It’s safe to say no one enjoys watching animals suffer (not counting serial killers, anyway).  In fact, it’s usually more depressing when an animal dies onscreen than when its human costar kicks the bucket.  Of course, it’s much worse when we’re watching actual animal abuse.  Sadly, quite a few critters have suffered in the name of art over the years.  Andrei Tarkovsky killed a horse in Andrei Rublev (1966), Sam Peckinpah used explosives to blow up a few chickens in Pat Garrett and Billy the Kid (1973), and during the filming of Heaven’s Gate (1980), director Michael Cimino murdered pretty much anything that moved.

Unfortunately, all these acts of barbarism pale in comparison to the kangaroo slaughter in Wake in Fright (1971).  In this Australian thriller, middle-school teacher John Grant (Gary Bond) has found himself stranded in a terrifying little town known affectionately as “the Yabba.”  Broke, drunk, and hanging out with some questionable characters, Grant quickly gets in touch with his dark side…his dark, dark side.  Things take an especially grim turn when Grant and his drinking buddies drive into the Outback, loaded with booze and ammunition, ready to kill some kangaroos.  You know, just for fun.

What follows is one of the most horrific scenes in any movie ever as multiple kangaroos are gunned down…for real.  Actual bullets are hitting actual animals, and we watch them die completely pointless deaths.  Cinematically speaking, it’s a punch-in-the-gut scene that proves humans are brutal, ugly monsters.  Practically speaking, how on earth did they film this scene?  Aren’t there rules about killing kangaroos?  What was director Ted Kotcheff thinking?

Well, Kotcheff didn’t want to harm any animals for his movie, and in 2012, the director released a statement saying, “The very first thing I want to make clear that absolutely no kangaroo was injured or killed for my film, WAKE IN FRIGHT.”  And that’s true…technically speaking.  Instead of taking the Peckinpah/Tarkovsky route, Kotcheff tagged along with a group of licensed professional hunters who shot kangaroos for their pelts and meat (which was turned into pet food).  The filmmakers were simply along for the ride, sort of acting like documentarians.  The slaughter was going to happen whether the cameras were rolling or not.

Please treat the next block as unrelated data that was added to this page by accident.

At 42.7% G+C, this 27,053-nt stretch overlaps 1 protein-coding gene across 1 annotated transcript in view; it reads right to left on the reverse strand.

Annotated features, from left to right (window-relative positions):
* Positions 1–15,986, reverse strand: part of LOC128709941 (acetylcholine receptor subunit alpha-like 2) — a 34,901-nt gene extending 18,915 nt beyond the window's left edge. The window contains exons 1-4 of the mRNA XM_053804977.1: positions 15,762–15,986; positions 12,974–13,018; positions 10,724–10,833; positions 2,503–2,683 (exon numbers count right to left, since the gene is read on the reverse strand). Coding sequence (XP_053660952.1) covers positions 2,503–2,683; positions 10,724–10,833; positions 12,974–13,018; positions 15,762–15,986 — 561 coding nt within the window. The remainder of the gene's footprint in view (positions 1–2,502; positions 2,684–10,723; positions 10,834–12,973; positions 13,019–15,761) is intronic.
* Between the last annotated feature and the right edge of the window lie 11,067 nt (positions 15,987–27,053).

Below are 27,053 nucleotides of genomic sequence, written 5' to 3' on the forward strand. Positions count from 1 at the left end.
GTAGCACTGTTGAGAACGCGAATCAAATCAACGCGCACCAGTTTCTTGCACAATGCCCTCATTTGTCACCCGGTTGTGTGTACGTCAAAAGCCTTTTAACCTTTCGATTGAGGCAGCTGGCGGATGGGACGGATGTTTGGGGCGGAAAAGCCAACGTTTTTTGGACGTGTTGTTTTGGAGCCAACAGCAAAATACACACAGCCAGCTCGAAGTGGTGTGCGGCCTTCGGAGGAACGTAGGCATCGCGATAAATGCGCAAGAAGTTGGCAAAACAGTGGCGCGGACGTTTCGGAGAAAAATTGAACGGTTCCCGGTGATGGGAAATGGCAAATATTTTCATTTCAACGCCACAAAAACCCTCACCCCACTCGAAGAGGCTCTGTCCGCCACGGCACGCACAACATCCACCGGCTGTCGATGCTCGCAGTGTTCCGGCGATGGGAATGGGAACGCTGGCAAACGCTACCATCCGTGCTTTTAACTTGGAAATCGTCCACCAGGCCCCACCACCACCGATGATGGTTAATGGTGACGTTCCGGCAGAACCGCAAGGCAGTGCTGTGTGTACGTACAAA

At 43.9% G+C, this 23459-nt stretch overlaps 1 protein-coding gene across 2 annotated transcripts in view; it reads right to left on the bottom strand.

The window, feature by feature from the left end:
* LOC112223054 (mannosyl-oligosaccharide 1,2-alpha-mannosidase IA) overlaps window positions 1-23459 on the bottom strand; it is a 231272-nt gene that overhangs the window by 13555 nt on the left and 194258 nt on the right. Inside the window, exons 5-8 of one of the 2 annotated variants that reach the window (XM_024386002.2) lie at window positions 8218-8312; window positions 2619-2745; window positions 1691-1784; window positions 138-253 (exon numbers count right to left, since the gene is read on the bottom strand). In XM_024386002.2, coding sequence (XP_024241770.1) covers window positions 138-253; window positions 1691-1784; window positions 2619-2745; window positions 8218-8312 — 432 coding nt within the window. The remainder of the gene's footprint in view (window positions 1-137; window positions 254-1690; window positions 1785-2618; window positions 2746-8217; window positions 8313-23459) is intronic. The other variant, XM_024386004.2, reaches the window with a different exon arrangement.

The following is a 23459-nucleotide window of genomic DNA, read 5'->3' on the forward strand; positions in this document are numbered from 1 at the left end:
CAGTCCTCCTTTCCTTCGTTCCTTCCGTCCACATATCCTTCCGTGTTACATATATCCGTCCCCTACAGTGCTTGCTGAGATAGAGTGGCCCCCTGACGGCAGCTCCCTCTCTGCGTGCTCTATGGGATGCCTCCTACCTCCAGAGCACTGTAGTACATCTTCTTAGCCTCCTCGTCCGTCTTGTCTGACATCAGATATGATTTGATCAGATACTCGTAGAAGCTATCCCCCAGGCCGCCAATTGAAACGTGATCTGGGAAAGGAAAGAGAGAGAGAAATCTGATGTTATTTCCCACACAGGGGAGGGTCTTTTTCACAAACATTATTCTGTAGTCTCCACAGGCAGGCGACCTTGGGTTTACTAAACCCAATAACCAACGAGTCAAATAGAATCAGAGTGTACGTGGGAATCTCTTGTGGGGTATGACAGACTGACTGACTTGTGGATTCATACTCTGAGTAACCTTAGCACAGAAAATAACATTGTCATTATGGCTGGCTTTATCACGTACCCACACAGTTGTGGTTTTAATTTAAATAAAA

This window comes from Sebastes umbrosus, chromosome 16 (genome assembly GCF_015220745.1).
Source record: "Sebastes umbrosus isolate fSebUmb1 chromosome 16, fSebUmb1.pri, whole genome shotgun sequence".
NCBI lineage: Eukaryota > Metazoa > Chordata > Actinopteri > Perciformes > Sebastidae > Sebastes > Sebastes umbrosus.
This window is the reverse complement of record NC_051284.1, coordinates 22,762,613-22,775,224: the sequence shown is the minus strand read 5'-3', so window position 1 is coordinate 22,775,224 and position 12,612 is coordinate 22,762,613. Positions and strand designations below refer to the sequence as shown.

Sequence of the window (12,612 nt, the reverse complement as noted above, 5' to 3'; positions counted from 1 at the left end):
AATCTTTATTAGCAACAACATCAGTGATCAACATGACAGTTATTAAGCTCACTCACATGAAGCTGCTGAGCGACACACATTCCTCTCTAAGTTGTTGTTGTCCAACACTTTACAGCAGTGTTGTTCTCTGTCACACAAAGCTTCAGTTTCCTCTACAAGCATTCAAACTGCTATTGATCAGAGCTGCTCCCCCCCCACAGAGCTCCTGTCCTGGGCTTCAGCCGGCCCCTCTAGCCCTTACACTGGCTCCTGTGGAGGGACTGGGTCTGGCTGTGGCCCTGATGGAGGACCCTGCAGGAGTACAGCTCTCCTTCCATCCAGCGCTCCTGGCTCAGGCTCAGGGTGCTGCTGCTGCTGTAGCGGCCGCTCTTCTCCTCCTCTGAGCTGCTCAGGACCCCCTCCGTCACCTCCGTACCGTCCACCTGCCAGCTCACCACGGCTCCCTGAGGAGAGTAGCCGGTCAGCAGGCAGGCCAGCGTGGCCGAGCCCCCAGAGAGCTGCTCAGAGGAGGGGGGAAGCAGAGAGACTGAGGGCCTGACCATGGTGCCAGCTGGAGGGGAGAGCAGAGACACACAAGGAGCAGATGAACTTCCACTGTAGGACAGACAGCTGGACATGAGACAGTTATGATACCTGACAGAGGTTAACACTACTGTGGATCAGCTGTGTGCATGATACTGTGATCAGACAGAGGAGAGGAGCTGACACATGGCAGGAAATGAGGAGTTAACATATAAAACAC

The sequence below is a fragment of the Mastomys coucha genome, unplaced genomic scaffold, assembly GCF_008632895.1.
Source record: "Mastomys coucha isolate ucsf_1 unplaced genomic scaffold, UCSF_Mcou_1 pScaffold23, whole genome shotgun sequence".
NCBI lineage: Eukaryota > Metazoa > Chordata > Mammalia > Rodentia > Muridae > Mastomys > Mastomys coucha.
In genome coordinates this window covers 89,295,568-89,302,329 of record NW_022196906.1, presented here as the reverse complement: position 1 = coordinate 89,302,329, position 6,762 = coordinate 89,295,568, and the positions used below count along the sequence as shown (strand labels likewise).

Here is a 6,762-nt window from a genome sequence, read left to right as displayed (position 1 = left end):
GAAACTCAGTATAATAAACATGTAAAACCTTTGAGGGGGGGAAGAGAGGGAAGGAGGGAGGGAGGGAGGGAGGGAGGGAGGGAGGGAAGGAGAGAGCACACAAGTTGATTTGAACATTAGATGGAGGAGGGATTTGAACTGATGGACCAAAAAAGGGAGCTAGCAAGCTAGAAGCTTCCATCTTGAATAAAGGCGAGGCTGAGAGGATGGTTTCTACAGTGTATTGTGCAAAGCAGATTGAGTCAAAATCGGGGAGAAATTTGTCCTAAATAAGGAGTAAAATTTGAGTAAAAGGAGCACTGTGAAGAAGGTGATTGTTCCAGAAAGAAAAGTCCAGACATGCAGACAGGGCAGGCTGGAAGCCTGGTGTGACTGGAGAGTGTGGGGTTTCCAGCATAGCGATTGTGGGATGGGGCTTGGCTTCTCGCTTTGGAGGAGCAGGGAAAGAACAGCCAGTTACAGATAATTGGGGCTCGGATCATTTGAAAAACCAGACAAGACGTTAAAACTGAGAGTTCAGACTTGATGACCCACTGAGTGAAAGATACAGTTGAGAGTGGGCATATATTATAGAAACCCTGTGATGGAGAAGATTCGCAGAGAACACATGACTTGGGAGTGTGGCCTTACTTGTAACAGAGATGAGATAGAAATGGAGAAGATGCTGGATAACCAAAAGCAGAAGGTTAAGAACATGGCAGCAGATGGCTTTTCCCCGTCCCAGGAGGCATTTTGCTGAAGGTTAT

In fact, the Australian Royal Society for the Prevention of Cruelty to Animals encouraged Kotcheff to capture as much guts and gore as possible, hoping the movie might convince the Australian government to ban kangaroo hunts (which it did many years later).  But the filmmakers weren’t exactly righteous crusaders, and they weren’t completely innocent of the bloodbath about to take place.  According to Peter Galvin of the Special Broadcasting Service, the filmmakers rigged up a special spotlight using an aircraft landing light.  This way, the camera could clearly pick up on all the carnage.  Of course, it’s also the same exact spotlight the hunters used to stun the kangaroos before they shot them down. 

Before the mayhem got under way, Kotcheff instructed the hunters to go about their business as usual.  He didn’t want them “showing off” for the camera.  Of course, “business as usual” was a pretty grim business indeed.  The head hunter asked the director if he should shoot the “roos” in the brain, heart, or kidney.  When Kotcheff asked what the difference was, the hunter responded, “If it’s in the kidneys, they drop dead, shoot them in the heart, and they leap around for four or five jumps, and in the brain, they spin around for a couple of seconds and they die.”

The hunt lasted for hours, from 6:00 P.M. to 2:00 A.M.  As the night wore on and the cold set in, the hunters pulled out a bottle of whiskey and soon their shots were going wild, hitting the kangaroos in non-lethal spots.  There were animals with their entrails hanging out, trying to escape.  “They had to chase them and put them out of their misery,” Kotcheff said.  “It was a nightmare.  It was a total nightmare.”  In fact, the hunt was so horrible the crew eventually decided enough was enough and faked a power outage.  The spotlight died, and the hunters had to call it an evening.

When Kotcheff finally reviewed the footage, he knew these images would send audiences screaming out of the theater.  “I did not use 75% of what I filmed that night as it was too bloody and horrifying,” the director later explained.  If you’ve seen Wake in Fright, if you remember what actually ended up in the film, then you can only imagine what else happened during that gory, whiskey-fuelled night in the Outback.  On second thought, perhaps you shouldn’t imagine what happened.  The onscreen carnage is bad enough.